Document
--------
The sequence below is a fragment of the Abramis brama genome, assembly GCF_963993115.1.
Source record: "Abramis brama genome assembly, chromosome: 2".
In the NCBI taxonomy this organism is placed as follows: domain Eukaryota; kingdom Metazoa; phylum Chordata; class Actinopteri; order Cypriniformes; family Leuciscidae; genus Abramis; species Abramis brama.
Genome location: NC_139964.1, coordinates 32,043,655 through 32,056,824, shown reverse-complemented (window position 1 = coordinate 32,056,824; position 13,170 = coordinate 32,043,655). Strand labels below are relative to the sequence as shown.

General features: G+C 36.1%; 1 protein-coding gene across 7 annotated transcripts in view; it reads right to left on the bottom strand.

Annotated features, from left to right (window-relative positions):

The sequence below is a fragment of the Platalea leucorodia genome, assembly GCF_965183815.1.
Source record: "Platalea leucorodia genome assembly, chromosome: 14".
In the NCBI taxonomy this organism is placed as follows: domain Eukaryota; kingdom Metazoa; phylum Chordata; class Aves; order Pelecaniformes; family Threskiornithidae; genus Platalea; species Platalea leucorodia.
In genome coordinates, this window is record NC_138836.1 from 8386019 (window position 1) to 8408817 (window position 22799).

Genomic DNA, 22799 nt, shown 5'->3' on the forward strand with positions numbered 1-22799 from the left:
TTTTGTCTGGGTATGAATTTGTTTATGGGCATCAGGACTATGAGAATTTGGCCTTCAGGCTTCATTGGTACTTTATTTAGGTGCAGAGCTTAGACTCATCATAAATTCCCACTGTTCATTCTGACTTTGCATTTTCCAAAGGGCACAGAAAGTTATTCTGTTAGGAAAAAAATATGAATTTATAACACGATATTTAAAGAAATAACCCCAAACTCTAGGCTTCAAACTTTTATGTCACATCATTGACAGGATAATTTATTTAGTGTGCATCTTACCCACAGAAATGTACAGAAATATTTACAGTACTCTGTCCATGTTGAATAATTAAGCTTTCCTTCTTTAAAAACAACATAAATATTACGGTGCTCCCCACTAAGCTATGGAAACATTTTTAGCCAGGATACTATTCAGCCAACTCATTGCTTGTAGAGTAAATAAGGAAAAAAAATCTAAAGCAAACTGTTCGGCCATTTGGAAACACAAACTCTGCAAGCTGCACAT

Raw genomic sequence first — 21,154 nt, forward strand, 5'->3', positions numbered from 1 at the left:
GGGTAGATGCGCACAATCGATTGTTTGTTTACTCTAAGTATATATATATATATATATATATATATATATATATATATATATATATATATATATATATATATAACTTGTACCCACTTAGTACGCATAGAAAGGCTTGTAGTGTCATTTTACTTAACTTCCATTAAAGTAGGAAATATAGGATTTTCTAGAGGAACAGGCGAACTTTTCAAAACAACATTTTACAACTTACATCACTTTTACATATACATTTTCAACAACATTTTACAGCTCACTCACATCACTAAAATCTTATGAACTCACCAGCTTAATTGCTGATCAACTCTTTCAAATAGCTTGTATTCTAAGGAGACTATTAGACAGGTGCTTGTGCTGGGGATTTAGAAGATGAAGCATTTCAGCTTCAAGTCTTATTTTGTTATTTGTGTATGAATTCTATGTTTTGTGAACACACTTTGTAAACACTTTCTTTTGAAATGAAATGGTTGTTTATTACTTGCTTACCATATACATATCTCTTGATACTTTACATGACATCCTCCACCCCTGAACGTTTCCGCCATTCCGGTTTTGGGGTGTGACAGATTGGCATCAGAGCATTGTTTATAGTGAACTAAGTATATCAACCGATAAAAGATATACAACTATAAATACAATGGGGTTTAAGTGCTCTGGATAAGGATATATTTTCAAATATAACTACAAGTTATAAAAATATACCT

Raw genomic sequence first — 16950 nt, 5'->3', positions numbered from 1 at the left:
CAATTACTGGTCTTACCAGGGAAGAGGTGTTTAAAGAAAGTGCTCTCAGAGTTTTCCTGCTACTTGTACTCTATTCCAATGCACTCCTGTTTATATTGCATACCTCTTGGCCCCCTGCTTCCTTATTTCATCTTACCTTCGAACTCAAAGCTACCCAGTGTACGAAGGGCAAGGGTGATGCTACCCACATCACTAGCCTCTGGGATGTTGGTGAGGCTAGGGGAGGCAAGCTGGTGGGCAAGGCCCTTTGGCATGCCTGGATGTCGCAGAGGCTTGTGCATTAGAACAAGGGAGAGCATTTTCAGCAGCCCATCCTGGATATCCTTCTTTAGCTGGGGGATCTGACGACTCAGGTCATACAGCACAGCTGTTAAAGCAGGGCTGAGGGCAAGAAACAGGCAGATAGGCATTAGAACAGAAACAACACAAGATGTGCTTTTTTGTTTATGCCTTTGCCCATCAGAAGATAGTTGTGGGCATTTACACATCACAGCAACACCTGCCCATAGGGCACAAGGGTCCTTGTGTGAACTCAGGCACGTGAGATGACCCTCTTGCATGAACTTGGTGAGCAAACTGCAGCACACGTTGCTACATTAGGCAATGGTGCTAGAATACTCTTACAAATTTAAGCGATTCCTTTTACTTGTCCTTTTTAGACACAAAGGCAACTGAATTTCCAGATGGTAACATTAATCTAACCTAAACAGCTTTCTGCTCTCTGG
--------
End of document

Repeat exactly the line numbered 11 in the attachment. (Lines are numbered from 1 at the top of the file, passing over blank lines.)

Genomic DNA, 22799 nt, shown 5'->3' on the forward strand with positions numbered 1-22799 from the left: